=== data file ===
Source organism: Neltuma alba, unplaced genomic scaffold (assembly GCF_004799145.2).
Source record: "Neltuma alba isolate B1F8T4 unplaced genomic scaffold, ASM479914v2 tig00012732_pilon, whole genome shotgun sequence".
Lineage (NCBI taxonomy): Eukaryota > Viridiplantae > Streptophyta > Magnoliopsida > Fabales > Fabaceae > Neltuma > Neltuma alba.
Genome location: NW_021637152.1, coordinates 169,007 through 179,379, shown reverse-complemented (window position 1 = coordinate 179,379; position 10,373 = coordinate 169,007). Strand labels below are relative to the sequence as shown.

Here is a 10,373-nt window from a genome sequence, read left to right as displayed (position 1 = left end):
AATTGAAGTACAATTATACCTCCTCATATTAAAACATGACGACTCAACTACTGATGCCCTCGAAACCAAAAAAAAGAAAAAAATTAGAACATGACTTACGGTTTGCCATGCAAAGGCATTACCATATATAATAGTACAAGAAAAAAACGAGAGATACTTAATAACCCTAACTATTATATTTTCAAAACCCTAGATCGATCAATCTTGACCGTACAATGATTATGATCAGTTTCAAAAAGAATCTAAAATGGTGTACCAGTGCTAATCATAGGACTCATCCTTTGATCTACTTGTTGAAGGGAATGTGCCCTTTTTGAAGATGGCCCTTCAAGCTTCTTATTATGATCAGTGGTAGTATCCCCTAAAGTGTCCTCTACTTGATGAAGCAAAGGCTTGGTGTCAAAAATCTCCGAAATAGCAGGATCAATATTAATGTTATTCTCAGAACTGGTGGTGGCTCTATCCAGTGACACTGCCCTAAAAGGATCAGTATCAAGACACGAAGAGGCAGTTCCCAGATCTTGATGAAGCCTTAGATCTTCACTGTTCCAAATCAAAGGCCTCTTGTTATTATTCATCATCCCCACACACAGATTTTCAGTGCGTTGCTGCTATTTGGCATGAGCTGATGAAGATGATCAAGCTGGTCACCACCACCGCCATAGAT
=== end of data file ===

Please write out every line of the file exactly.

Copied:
Source organism: Neltuma alba, unplaced genomic scaffold (assembly GCF_004799145.2).
Source record: "Neltuma alba isolate B1F8T4 unplaced genomic scaffold, ASM479914v2 tig00012732_pilon, whole genome shotgun sequence".
Lineage (NCBI taxonomy): Eukaryota > Viridiplantae > Streptophyta > Magnoliopsida > Fabales > Fabaceae > Neltuma > Neltuma alba.
Genome location: NW_021637152.1, coordinates 169,007 through 179,379, shown reverse-complemented (window position 1 = coordinate 179,379; position 10,373 = coordinate 169,007). Strand labels below are relative to the sequence as shown.

Here is a 10,373-nt window from a genome sequence, read left to right as displayed (position 1 = left end):
AATTGAAGTACAATTATACCTCCTCATATTAAAACATGACGACTCAACTACTGATGCCCTCGAAACCAAAAAAAAGAAAAAAATTAGAACATGACTTACGGTTTGCCATGCAAAGGCATTACCATATATAATAGTACAAGAAAAAAACGAGAGATACTTAATAACCCTAACTATTATATTTTCAAAACCCTAGATCGATCAATCTTGACCGTACAATGATTATGATCAGTTTCAAAAAGAATCTAAAATGGTGTACCAGTGCTAATCATAGGACTCATCCTTTGATCTACTTGTTGAAGGGAATGTGCCCTTTTTGAAGATGGCCCTTCAAGCTTCTTATTATGATCAGTGGTAGTATCCCCTAAAGTGTCCTCTACTTGATGAAGCAAAGGCTTGGTGTCAAAAATCTCCGAAATAGCAGGATCAATATTAATGTTATTCTCAGAACTGGTGGTGGCTCTATCCAGTGACACTGCCCTAAAAGGATCAGTATCAAGACACGAAGAGGCAGTTCCCAGATCTTGATGAAGCCTTAGATCTTCACTGTTCCAAATCAAAGGCCTCTTGTTATTATTCATCATCCCCACACACAGATTTTCAGTGCGTTGCTGCTATTTGGCATGAGCTGATGAAGATGATCAAGCTGGTCACCACCACCGCCATAGAT